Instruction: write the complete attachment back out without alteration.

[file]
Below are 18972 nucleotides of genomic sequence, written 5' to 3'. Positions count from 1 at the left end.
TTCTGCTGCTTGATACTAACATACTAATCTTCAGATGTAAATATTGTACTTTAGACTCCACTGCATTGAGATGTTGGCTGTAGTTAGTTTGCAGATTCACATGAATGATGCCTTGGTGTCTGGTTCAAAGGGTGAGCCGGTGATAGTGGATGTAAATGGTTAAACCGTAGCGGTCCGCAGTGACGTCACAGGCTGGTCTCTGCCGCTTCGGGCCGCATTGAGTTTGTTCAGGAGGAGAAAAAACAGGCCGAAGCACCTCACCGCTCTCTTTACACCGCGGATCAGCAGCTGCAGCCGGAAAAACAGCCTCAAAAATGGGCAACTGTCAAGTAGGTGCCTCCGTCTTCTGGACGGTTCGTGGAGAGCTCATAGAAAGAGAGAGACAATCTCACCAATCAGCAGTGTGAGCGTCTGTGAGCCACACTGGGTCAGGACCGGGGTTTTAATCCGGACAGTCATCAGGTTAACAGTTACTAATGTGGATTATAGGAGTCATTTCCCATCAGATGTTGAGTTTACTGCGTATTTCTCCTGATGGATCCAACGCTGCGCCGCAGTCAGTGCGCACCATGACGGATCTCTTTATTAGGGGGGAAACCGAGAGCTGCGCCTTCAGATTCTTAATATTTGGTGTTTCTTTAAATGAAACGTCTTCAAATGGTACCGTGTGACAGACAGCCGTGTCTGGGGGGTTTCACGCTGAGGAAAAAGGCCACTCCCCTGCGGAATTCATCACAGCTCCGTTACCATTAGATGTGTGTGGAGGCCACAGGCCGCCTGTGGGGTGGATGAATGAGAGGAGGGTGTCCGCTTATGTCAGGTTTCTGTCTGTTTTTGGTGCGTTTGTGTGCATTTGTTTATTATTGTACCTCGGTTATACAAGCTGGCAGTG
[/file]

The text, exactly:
Below are 18972 nucleotides of genomic sequence, written 5' to 3'. Positions count from 1 at the left end.
TTCTGCTGCTTGATACTAACATACTAATCTTCAGATGTAAATATTGTACTTTAGACTCCACTGCATTGAGATGTTGGCTGTAGTTAGTTTGCAGATTCACATGAATGATGCCTTGGTGTCTGGTTCAAAGGGTGAGCCGGTGATAGTGGATGTAAATGGTTAAACCGTAGCGGTCCGCAGTGACGTCACAGGCTGGTCTCTGCCGCTTCGGGCCGCATTGAGTTTGTTCAGGAGGAGAAAAAACAGGCCGAAGCACCTCACCGCTCTCTTTACACCGCGGATCAGCAGCTGCAGCCGGAAAAACAGCCTCAAAAATGGGCAACTGTCAAGTAGGTGCCTCCGTCTTCTGGACGGTTCGTGGAGAGCTCATAGAAAGAGAGAGACAATCTCACCAATCAGCAGTGTGAGCGTCTGTGAGCCACACTGGGTCAGGACCGGGGTTTTAATCCGGACAGTCATCAGGTTAACAGTTACTAATGTGGATTATAGGAGTCATTTCCCATCAGATGTTGAGTTTACTGCGTATTTCTCCTGATGGATCCAACGCTGCGCCGCAGTCAGTGCGCACCATGACGGATCTCTTTATTAGGGGGGAAACCGAGAGCTGCGCCTTCAGATTCTTAATATTTGGTGTTTCTTTAAATGAAACGTCTTCAAATGGTACCGTGTGACAGACAGCCGTGTCTGGGGGGTTTCACGCTGAGGAAAAAGGCCACTCCCCTGCGGAATTCATCACAGCTCCGTTACCATTAGATGTGTGTGGAGGCCACAGGCCGCCTGTGGGGTGGATGAATGAGAGGAGGGTGTCCGCTTATGTCAGGTTTCTGTCTGTTTTTGGTGCGTTTGTGTGCATTTGTTTATTATTGTACCTCGGTTATACAAGCTGGCAGTG